'Modi, the voice of the people'
19/08/2013 02:14:03 Dr. Vijaya Rajiva
It was Mukhtar Abbas Naqvi , Vice President of the BJP, who expressed an impartial view of Shri Narendra Modi's Independence Day speech : it is the voice of the people.
Shri Modi's speech has been endlessly dissected by the anti Modi brigade for a variety of assorted reasons but it was the first time on CNNIBN that the focus was exclusively on the form of his speech. Karan Thapar, not known for his Modi sympathies, asked questions that can be described as leading the witnesses (The Last Word, Aug.16,2013). Surprisingly, or perhaps not so surprisingly, Siddharth Varadarajan, Editor of The Hindu, came out as a champion of 'form'. That is the word the colonials used to use when describing someone who they considered not top drawer ! Varadarajan did not actually use the word 'form' but that was the overall theme of his pronouncements.
Varadarajan was clearly in an uncomfortable situation, since as one of the leading newspapers of the country (oddly continuing to work under the label The Hindu) which seemingly espouses populism (and leftism), his unexpected espousal of good form lay uneasily on his shoulders, even while he attempted to point out that Modi's speech had good substance (criticism of the PM) but that it was a speech that was not appropriate for Independence Day !
He was at a loss to say why. The subtext seemingly was : it was not good 'form'. Mr. Varadarajan sounded rather hesitant, as if he had been called upon to repeat a script he was not quite sure of. However, what was his seemingly objective attitude was in reality deeply partisan. Again, this is not surprising, since the Left (such as it is in India) recoils at anything perceived as Hindu nationalist. Hence, Varadarajan ended up as an open cheerleader for the powers that be, in contradiction to his seeming Left sympathies. All the talk about absence of oratorical skills in the Modi speech was simply a cover for some other agenda. Similarly, the pious talk about not observing tradition during the Independence Day speech of the Prime Minister, the seeming accusation of a lack of 'form' were part of the overall struggle against a leader perceived as representing the right.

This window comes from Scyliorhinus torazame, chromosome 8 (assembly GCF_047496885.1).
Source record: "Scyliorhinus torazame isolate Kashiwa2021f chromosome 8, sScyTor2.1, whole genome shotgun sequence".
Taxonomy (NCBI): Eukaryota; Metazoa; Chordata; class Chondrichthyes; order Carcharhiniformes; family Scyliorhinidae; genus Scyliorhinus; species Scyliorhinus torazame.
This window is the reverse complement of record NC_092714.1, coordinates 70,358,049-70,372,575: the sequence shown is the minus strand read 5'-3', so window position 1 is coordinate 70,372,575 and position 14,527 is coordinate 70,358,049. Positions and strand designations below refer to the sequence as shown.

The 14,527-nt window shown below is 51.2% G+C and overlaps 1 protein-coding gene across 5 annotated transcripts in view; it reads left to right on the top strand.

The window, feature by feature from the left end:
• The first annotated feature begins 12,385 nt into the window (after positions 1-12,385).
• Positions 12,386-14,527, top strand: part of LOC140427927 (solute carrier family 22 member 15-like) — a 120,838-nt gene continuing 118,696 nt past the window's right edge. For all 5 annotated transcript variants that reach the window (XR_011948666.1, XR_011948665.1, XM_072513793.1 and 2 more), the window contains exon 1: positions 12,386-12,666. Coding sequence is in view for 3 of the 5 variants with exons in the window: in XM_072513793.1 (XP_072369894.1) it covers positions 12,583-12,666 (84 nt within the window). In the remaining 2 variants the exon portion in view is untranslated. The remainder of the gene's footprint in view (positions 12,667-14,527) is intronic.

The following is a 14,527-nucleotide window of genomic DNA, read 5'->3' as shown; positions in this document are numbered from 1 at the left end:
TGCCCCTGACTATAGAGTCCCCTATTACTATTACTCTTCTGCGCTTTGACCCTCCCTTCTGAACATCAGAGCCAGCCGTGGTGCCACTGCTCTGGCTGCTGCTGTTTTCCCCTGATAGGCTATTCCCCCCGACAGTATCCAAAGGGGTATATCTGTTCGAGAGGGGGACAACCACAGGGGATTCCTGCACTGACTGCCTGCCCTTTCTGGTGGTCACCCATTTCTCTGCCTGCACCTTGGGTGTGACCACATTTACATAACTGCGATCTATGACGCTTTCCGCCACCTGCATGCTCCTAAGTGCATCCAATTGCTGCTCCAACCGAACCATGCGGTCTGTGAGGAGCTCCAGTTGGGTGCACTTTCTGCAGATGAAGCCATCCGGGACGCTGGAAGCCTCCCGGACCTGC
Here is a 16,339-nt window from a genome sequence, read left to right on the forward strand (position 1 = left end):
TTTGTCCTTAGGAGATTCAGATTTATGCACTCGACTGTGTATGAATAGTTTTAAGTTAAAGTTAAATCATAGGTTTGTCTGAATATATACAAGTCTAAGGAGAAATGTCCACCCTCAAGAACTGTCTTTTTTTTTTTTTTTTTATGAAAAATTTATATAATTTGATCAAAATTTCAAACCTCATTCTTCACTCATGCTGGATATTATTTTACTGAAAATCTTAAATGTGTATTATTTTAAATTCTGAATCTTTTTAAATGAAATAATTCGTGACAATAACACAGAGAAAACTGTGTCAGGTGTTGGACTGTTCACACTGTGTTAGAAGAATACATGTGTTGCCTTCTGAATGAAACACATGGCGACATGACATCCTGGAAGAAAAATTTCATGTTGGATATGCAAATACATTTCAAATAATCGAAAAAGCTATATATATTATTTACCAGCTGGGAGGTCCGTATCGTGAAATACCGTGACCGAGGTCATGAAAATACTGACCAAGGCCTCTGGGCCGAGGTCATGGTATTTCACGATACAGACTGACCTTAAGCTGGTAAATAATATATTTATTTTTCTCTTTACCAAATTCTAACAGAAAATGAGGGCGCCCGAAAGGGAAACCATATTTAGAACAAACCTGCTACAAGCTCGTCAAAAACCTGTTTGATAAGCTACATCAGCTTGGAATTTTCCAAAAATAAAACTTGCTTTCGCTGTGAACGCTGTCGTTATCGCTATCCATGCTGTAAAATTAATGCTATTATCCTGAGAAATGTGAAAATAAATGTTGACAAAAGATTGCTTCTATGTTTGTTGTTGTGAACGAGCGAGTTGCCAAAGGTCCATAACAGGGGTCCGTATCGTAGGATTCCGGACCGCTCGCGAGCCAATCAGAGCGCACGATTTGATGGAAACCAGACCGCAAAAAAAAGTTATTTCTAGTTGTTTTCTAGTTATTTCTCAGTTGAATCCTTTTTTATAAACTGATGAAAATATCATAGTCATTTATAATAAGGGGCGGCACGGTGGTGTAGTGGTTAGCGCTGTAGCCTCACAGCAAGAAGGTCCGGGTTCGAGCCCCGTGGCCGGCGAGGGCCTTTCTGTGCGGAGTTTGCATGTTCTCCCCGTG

Sociologist Shiv Viswanathan did not mince his words. He described Shri Modi as being graceless and distasteful.He had no style, no etiquette, he was abrasive, upwardly mobile, eager beaver and so on. And the tired argument was trotted out : Indians needed to speak in one voice in order to safeguard the security of the country. Viswanathan, despite his inflated sense of the importance of his own words, sounded like a tired old retainer upholding the ancien regime.
It was left to senior journalist Swapan Das Gupta to point out that the entire discussion was focussed on the aesthetics of the occasion, rather than the substance of what Shri Modi had to say. Lutyens Delhi was pompously putting down what they perceived was a parvenu, an upstart. Swapan went on to point out that it has long been a tradition that after the PM's speech, the Chief Ministers of state governments made their speeches, which Shri Modi not only had the right to do but also had made substantial points of national interest (indeed many thought it was a brilliant speech for that very reason).
Those main points were :
1. Pakistan as a threat to Gujarat, a border state
2. The imbalance in the federal structures of the Indian polity (Centre- State relations)
3. India first, with the Indian Constitution being Modi's sacred scripture
Thus, it would seem that Shri Modi continues to pull the rug from under the class (or shall we say the classy) supporters of the ancien regime. The Congress indignation with Modi is understandable, but the classy apologists surface repeatedly and consistently. Why is this so ? Their occupation is gone when a leader of integrity and vision takes over.
They fear this.
(The writer is a Political Philosopher who taught at a Canadian university)